He walks with a limp. He had ventured too far into a yard, unaware it was guarded ferociously by a golden dog with loud yaps and vicious teeth. He had gotten his prize though, a rare Korean pear: gold and smooth and sweeter than anything he had tasted in years. He ate it right then and there, while wrapping his ankle with the last of his spare T-shirt he had ripped up. He didn’t need to wash the fruit, he had nothing cleaner, and they never used pesticides for backyard fruit anyway; they were too precious.

He walks throughout the night and half the next day until eventually the pear is nothing but crap on the road and his stomach is complaining. But he’s in luck: he could hear noises up ahead. He had walked far enough to reach the next village, busier than the last.

He follows the noise. Something spicy is in the air. Something warm. He walks through a crowd of people, maneuvering his way into the market. Old ladies sit by stalls or on well-worn mats on the ground, hawking their backyard vegetables or fresh-off-the-boat fish on ice. Middle-aged women, well past the prime of their lives, gossip and glare at him when he lingers too long. Young couples blushingly hold hands and feed each other pieces of rice cakes and sips of steaming broth. With his dirty clothes and unwashed hair, he sticks out like a sore thumb, but no one gives him a second glance. The crowd moves around him, avoiding his person naturally, like how a stream parts for a rock.

He passes all of it. His mouth pools with drool until he swallows with difficulty. He no longer feels any pain in his ankle, only the pain in his stomach.

The vibrant red of the spicy rice cakes with cabbage and eggs, the steam from the fish cakes in savory broth, the smell of seasoned chicken feet, the blackened intestines from the blood sausages. The livers and gizzards and meat and bones. His head grows woozy from the smells, the cacophony of sounds buzzing in his ears until all he knows is black.

He wakes up to a freezing shower of water. It floods his nose and mouth. He coughs violently and shivers. He looks up, blurry, too weak to stand. He feels paralyzed.

“Get up,” a voice demands, hoarse and accented. It sounds strange and grating to his ears. An old grandmother stands over his prone body, glaring at him with sharp eyes. She holds a basin full of water.

She dumps the basin of water onto his crotch. He sits up with a gasp.

The grandmother turns, satisfied. She drops the basin with a loud thump. Her back is hunched over, like all the grandmothers, from the years of work in the fields and the hours spent over large basins making precious kimchi and other banchan for their families.

“Who the hell are you, grandma?” he asks.

Quick as a flash, her withered hand picks up the discarded basin and throws it at his head, without even looking back. He barely dodges it; it scrapes against his head.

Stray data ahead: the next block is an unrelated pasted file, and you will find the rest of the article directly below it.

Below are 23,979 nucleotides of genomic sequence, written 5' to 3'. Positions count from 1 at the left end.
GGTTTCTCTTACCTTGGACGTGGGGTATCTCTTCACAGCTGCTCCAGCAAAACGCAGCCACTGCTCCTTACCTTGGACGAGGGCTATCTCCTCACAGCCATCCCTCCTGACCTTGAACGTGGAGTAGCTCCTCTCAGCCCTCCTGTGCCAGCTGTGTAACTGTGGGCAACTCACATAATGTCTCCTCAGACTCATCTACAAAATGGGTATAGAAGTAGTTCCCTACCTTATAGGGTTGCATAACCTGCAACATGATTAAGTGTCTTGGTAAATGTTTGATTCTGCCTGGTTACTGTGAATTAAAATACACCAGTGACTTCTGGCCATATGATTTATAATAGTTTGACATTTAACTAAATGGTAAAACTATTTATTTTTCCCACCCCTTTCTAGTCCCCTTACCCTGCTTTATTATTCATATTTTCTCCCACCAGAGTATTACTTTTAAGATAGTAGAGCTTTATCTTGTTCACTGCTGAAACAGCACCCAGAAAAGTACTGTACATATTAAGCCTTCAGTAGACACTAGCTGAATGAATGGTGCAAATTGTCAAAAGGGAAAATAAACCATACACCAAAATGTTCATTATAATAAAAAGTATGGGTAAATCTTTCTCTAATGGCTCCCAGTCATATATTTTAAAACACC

“Talk to me with respect. I saved your worthless life.”

He doesn’t have anything to say to that so he watches her move, collecting green vegetable after vegetable into the palm of her hands.

He looks around; he’s in the yard of an old house. The screen doors have holes, the porch is dusty, but the roof is bright blue—it’s been newly repaired. He looks down. He’s completely soaked, but he hasn’t felt this clean since the last time it had rained.

He hears the sound of sizzling. He looks over at the grandma, who has started a fire and put an old pan on top of it. He watches as she drops the fresh vegetables, whole, into the pan and pour something liquid all over it.

Soon, she walks over to him, leaning against the edge of the porch to do so, and, without looking at him, drops a steaming plate in front of him.

Pancakes, with scallions, cabbage, and whole pieces of squid. He doesn’t have any manners, so he digs in with his hands.

She throws a pair of chopsticks at him. One hits him on the cheek. He flinches and glares at her.

“Are you a beast? Eat like a human,” she demands.

He rubs his cheeks but he collects the chopsticks and, with shaky skill, he continues eating.

She clicks her tongue at him. “Look at you. You can’t even use them right.” But he ignores her.

If he were capable of it, he’d cry from happiness. The flour is too heavy for his stomach and the oil too greasy, but the cabbage is crunchy, the scallion spicy, and the squid chewy.

This is what they must mean, he thinks, when they say food tastes like honey.

He inhales too much food, coughs, but keeps going. Another plate is placed in front of him, this time the edges are a little burnt, but he greedily shoves them into his mouth.

Chewing, his cheeks puffed like a newborn baby, he looks up at the grandma, who is taking out huge king-sized cabbages to make kimchi. He stares at her, looks at the falling leaves from the trees, and the holes in the screen doors. He looks back at her, her withered, skillful hands staining red from the spicy paste, her gray hair, and her old, hunched-over back.

“Hey Grandma,” he says, with his mouth full, “I’ll fix your screen doors for you if you let me stay for the winter.”

She doesn’t turn around. Her hands keep moving. “Do whatever you want,” she says.

He goes back to eating.

Helena Pak’s short story “Paper Doors” won second prize in 2015 in the Third Annual School of Visual Arts Writing Program Contest. She is a senior majoring in Screenwriting. When not dedicating herself to writing, she spends her time lip-synching to pop songs (badly).